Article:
Nikolai Voldemar Triik was an Estonian Modernist painter, graphic artist, printmaker and professor. His work displays elements of Symbolism and Expressionism.
He came from a middle-class family. After graduating from the public schools in 1901, he enrolled at the Saint Petersburg Art and Industry Academy, but was expelled for participating in a student strike during the 1905 Revolution. He returned home and continued his studies at the private art school operated by Ants Laikmaa, but later went back to Saint Petersburg to take lessons from Osip Braz.
The following year, he accompanied Konrad Mägi and Aleksander Tassa on a trip to Åland and spent some time in Helsinki at the school operated by the "Finnish Art Association". Not long after, he married the daughter of a wealthy factory owner and moved to Paris, where he sampled courses at the Académie Colarossi, the Académie Julian and the École des Beaux-arts.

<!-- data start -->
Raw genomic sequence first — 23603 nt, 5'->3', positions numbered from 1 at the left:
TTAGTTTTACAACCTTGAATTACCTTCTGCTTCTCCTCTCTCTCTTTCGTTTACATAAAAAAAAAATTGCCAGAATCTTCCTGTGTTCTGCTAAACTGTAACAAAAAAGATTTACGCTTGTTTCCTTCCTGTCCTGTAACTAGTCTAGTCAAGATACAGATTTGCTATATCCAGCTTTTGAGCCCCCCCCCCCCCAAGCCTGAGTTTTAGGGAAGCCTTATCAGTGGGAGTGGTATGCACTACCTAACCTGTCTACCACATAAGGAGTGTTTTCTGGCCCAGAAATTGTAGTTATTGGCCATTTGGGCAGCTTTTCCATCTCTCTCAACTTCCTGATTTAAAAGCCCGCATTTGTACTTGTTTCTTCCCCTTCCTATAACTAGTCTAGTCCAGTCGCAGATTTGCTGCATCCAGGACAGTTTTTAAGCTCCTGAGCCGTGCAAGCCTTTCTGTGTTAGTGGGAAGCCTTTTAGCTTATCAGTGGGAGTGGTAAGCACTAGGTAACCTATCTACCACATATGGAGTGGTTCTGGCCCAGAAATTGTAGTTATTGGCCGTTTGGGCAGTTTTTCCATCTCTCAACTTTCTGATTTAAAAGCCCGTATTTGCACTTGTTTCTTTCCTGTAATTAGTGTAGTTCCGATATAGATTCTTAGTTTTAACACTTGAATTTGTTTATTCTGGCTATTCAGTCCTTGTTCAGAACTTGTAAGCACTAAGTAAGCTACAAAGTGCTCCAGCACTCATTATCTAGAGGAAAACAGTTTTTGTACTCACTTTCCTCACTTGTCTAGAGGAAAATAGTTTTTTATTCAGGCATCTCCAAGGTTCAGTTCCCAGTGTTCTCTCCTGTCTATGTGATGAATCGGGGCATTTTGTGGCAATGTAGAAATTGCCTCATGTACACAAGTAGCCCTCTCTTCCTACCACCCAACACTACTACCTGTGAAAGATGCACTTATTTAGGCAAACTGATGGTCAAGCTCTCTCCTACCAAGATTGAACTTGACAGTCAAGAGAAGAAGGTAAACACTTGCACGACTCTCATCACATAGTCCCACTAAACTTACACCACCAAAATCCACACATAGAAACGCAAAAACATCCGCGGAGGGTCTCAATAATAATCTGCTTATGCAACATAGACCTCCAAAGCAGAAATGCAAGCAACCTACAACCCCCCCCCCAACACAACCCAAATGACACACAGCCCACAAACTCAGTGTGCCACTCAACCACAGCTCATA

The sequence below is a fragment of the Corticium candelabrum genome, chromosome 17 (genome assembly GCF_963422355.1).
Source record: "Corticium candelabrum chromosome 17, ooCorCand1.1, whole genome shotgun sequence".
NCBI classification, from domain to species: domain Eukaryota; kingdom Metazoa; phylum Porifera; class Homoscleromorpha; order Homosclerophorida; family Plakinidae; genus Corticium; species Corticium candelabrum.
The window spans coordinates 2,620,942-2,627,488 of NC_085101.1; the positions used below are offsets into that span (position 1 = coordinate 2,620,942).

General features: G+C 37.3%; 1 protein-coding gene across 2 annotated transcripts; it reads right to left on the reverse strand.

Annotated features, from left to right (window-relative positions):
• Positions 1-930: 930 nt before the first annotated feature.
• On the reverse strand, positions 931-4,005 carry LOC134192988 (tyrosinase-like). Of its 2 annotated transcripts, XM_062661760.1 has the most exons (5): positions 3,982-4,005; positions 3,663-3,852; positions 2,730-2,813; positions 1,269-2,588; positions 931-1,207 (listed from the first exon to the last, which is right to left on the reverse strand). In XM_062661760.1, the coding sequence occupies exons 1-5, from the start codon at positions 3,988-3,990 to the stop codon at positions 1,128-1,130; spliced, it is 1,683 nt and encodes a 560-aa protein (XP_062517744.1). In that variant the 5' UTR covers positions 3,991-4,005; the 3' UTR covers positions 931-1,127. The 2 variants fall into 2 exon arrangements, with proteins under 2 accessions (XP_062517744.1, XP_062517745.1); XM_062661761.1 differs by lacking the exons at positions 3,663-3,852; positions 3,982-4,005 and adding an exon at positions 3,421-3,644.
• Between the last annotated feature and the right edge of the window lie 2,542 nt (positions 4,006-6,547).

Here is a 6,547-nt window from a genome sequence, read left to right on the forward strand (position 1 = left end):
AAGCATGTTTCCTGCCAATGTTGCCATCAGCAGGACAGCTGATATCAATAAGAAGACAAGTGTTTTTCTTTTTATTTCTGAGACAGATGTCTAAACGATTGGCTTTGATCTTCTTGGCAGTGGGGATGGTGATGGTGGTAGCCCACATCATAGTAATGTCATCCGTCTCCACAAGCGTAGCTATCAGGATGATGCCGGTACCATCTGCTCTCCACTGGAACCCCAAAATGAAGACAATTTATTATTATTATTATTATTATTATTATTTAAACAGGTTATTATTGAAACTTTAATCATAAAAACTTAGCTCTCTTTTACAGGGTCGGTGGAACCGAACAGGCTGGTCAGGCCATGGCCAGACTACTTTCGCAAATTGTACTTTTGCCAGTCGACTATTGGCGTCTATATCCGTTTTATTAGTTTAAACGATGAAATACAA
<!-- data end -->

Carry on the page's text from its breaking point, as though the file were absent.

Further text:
When his studies there were completed, he visited Norway, then went to Saint Petersburg again and audited classes at the art academy operated by Nicholas Roerich. For the next two years, he moved between Saint Petersburg and Tartu. In 1911, he began producing an art section for a magazine published by the literary association, Noor-Eesti, and created a series of works based on Estonian folklore. Following more travels to Copenhagen and Berlin, he settled in Estonia permanently in 1913, working as an art teacher.
In 1916, he became a member of the governing council of the "Eesti Kunstiselts" (art association) and, from 1919 to 1920, was in charge of Fine Arts at the Estonian Ministry of Education. That year, he joined a progressive art association named "Pallas" and went to Tartu to teach at their school.
From 1922 to 1926, he gave private lessons at his own studio in Tartu, then worked as a freelance artist until 1928. Five years later, he became the first Estonian to be named a Professor of Art. His second wife, Viktoria (the daughter of Mihkel Martna), died in 1935, aged only forty-four. He fell ill early in 1940 and returned to Tallinn, where he died shortly after.